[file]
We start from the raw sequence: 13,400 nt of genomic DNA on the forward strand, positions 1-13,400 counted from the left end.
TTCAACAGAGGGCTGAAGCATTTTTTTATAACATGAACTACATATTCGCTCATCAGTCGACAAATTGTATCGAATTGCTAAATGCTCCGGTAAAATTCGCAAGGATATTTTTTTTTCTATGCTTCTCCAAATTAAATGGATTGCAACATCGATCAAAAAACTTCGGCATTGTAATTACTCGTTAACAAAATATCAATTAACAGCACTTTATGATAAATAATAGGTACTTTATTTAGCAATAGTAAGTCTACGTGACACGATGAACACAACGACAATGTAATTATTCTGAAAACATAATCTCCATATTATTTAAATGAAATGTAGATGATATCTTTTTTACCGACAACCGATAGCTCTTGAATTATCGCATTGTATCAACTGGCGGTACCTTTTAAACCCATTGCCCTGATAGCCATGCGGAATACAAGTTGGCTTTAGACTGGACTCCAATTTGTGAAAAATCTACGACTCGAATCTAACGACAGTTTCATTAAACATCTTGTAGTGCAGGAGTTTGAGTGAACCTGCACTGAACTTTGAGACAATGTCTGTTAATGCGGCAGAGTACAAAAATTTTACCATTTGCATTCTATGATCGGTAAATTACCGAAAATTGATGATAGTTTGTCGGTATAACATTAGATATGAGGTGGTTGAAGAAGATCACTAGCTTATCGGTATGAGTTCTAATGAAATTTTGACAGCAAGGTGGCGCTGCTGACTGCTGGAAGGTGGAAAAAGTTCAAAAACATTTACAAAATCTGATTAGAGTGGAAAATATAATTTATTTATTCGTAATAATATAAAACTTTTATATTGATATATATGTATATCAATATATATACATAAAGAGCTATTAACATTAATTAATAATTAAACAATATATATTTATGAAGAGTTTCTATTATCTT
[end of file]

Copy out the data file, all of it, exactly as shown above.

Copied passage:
We start from the raw sequence: 13,400 nt of genomic DNA on the forward strand, positions 1-13,400 counted from the left end.
TTCAACAGAGGGCTGAAGCATTTTTTTATAACATGAACTACATATTCGCTCATCAGTCGACAAATTGTATCGAATTGCTAAATGCTCCGGTAAAATTCGCAAGGATATTTTTTTTTCTATGCTTCTCCAAATTAAATGGATTGCAACATCGATCAAAAAACTTCGGCATTGTAATTACTCGTTAACAAAATATCAATTAACAGCACTTTATGATAAATAATAGGTACTTTATTTAGCAATAGTAAGTCTACGTGACACGATGAACACAACGACAATGTAATTATTCTGAAAACATAATCTCCATATTATTTAAATGAAATGTAGATGATATCTTTTTTACCGACAACCGATAGCTCTTGAATTATCGCATTGTATCAACTGGCGGTACCTTTTAAACCCATTGCCCTGATAGCCATGCGGAATACAAGTTGGCTTTAGACTGGACTCCAATTTGTGAAAAATCTACGACTCGAATCTAACGACAGTTTCATTAAACATCTTGTAGTGCAGGAGTTTGAGTGAACCTGCACTGAACTTTGAGACAATGTCTGTTAATGCGGCAGAGTACAAAAATTTTACCATTTGCATTCTATGATCGGTAAATTACCGAAAATTGATGATAGTTTGTCGGTATAACATTAGATATGAGGTGGTTGAAGAAGATCACTAGCTTATCGGTATGAGTTCTAATGAAATTTTGACAGCAAGGTGGCGCTGCTGACTGCTGGAAGGTGGAAAAAGTTCAAAAACATTTACAAAATCTGATTAGAGTGGAAAATATAATTTATTTATTCGTAATAATATAAAACTTTTATATTGATATATATGTATATCAATATATATACATAAAGAGCTATTAACATTAATTAATAATTAAACAATATATATTTATGAAGAGTTTCTATTATCTT